Over the past several years, the League has met with the sponsors to discuss our concerns with the proposed amendments. We appreciate the strides the sponsors have taken to address issues through the proposed amendments, such as addressing both the privacy issues surrounding OPRA and the issue of commercial request for records.
However, we still have major concerns with the bills and must continue to oppose S-106 and S-107.
In addition to some technical concerns with the amendments, our concerns include:
- Subcommittees (OPMA): The definition of subcommittees has been changed to “any subordinate committee of a public body, except the Legislature, regardless of label, that is formally created by that body, comprised of two or more members, but less than a quorum, of the public body, and recognized by the public body as a subcommittee thereof.” Subcommittees would be required to prepare at least quarterly reports of their meetings that must include the number of meetings held since the last report, the names of members of the subcommittee, and a concise statement of the matters discussed. Every subcommittee must file at least one report with the public body. If the subcommittee has given an oral report at a meeting of the public body then they are not required to submit the written report for that quarter. The public body must determine if a subcommittee meeting is open to the public. If the meeting is open to the public, adequate notice must be provided. The purpose of subcommittees is to make recommendations to the governing body for the governing body to take action. Subcommittees digest and vet information informally but do not expend public funds nor make binding decisions. That power remains with the governing body. By their very nature, subcommittees are advisory, deliberative, and consultative. Advisory, deliberative and consultative materials are exempted from the Open Public Records Act and thus subcommittees remain not subject to the provisions of the Open Public Meetings Act.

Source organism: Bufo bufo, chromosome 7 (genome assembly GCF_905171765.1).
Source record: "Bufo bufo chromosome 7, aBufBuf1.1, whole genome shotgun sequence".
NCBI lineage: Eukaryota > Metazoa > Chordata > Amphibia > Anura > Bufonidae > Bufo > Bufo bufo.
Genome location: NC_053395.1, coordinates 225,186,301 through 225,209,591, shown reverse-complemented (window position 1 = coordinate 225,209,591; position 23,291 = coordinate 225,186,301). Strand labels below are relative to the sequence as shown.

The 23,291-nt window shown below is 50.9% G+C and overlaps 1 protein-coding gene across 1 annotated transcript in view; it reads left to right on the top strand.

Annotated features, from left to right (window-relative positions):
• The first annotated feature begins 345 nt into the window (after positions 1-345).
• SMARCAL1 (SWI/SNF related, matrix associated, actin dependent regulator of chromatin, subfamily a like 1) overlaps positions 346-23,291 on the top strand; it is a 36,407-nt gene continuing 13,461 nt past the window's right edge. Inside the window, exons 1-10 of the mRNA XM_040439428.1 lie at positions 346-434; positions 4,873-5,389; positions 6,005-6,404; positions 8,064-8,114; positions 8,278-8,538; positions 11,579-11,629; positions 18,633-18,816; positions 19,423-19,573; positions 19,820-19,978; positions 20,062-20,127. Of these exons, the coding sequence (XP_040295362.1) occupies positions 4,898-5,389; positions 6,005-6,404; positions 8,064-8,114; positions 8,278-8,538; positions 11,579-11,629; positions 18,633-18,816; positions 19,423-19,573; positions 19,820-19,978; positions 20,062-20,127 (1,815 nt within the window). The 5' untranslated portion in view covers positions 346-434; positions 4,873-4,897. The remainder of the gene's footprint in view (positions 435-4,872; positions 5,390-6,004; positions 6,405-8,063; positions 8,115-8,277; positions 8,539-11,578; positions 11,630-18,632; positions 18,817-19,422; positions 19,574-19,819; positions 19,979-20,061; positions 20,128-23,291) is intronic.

- Expands the definition of Government Records (OPRA): The bill expands the definition of government record to include a record that is “required by law to be made, maintained or kept on file.” Currently, if an OPRA request is received for a document that does not exist, the OPRA request is denied and there is no violation of OPRA. By expanding the definition, a Records Custodian will be in violation of OPRA if the record was required to be made (e.g. an old municipal budget) but they are unable to locate the archived record. The bill does provide protections to limit the Record Custodian’s liability but the Records Custodian will still be in violation of OPRA. We strongly believe this should be addressed in the legislation and not by the courts.
- Prevailing Attorney Fees (OPMA & OPRA): The OPRA bill continues to mandate prevailing attorney fees for violation of OPRA, and the OPMA bill is changing prevailing attorney fees from permissive to mandatory. Courts and the Government Records Council need the flexibility to award reasonable attorney’s fees based on the given circumstances of a particular case.
- Exemption of the Legislature (OPMA & OPRA): Both bills continue to exempt the Legislature from many requirements of the Open Public Meetings Act and all of the requirements of the Open Public Records Act. In the interest of transparency and openness, the various exceptions in the Open Public Meetings Act and Open Public Records Act that apply to the legislature and the legislators should be removed. The rules that the legislation makes applicable to other governmental bodies should apply equally to all governmental levels and officials.
The bills have been referenced to the Senate Budget and Appropriations Committee. Senator Weinberg made a commitment to continue to work with the stakeholders, including the League, over the summer, to address the remaining issues.
Contact: Lori Buckelew, Senior Legislative Analyst, email@example.com, 609-695-3481, x112.